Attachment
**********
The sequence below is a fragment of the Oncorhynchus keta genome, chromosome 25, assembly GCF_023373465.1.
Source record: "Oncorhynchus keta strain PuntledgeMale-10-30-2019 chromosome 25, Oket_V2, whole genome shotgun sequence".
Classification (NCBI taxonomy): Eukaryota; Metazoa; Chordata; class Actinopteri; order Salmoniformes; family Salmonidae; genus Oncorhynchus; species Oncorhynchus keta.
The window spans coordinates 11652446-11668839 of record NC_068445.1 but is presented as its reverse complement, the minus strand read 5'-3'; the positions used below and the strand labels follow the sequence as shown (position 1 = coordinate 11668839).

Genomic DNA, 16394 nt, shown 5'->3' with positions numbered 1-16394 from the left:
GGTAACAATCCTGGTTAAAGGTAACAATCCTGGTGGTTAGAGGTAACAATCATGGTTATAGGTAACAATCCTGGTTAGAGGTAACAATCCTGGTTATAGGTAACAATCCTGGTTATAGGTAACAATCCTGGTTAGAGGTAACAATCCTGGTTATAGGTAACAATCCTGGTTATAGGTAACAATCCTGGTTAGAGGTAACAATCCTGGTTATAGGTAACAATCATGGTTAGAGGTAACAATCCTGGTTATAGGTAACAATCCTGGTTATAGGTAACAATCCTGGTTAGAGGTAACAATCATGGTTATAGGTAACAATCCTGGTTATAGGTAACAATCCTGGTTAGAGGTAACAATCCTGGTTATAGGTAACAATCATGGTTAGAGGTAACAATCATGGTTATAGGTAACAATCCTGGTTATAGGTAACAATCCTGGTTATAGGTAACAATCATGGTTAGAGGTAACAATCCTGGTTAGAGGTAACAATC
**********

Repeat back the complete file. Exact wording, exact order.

The sequence below is a fragment of the Oncorhynchus keta genome, chromosome 25, assembly GCF_023373465.1.
Source record: "Oncorhynchus keta strain PuntledgeMale-10-30-2019 chromosome 25, Oket_V2, whole genome shotgun sequence".
Classification (NCBI taxonomy): Eukaryota; Metazoa; Chordata; class Actinopteri; order Salmoniformes; family Salmonidae; genus Oncorhynchus; species Oncorhynchus keta.
The window spans coordinates 11652446-11668839 of record NC_068445.1 but is presented as its reverse complement, the minus strand read 5'-3'; the positions used below and the strand labels follow the sequence as shown (position 1 = coordinate 11668839).

Genomic DNA, 16394 nt, shown 5'->3' with positions numbered 1-16394 from the left:
GGTAACAATCCTGGTTAAAGGTAACAATCCTGGTGGTTAGAGGTAACAATCATGGTTATAGGTAACAATCCTGGTTAGAGGTAACAATCCTGGTTATAGGTAACAATCCTGGTTATAGGTAACAATCCTGGTTAGAGGTAACAATCCTGGTTATAGGTAACAATCCTGGTTATAGGTAACAATCCTGGTTAGAGGTAACAATCCTGGTTATAGGTAACAATCATGGTTAGAGGTAACAATCCTGGTTATAGGTAACAATCCTGGTTATAGGTAACAATCCTGGTTAGAGGTAACAATCATGGTTATAGGTAACAATCCTGGTTATAGGTAACAATCCTGGTTAGAGGTAACAATCCTGGTTATAGGTAACAATCATGGTTAGAGGTAACAATCATGGTTATAGGTAACAATCCTGGTTATAGGTAACAATCCTGGTTATAGGTAACAATCATGGTTAGAGGTAACAATCCTGGTTAGAGGTAACAATC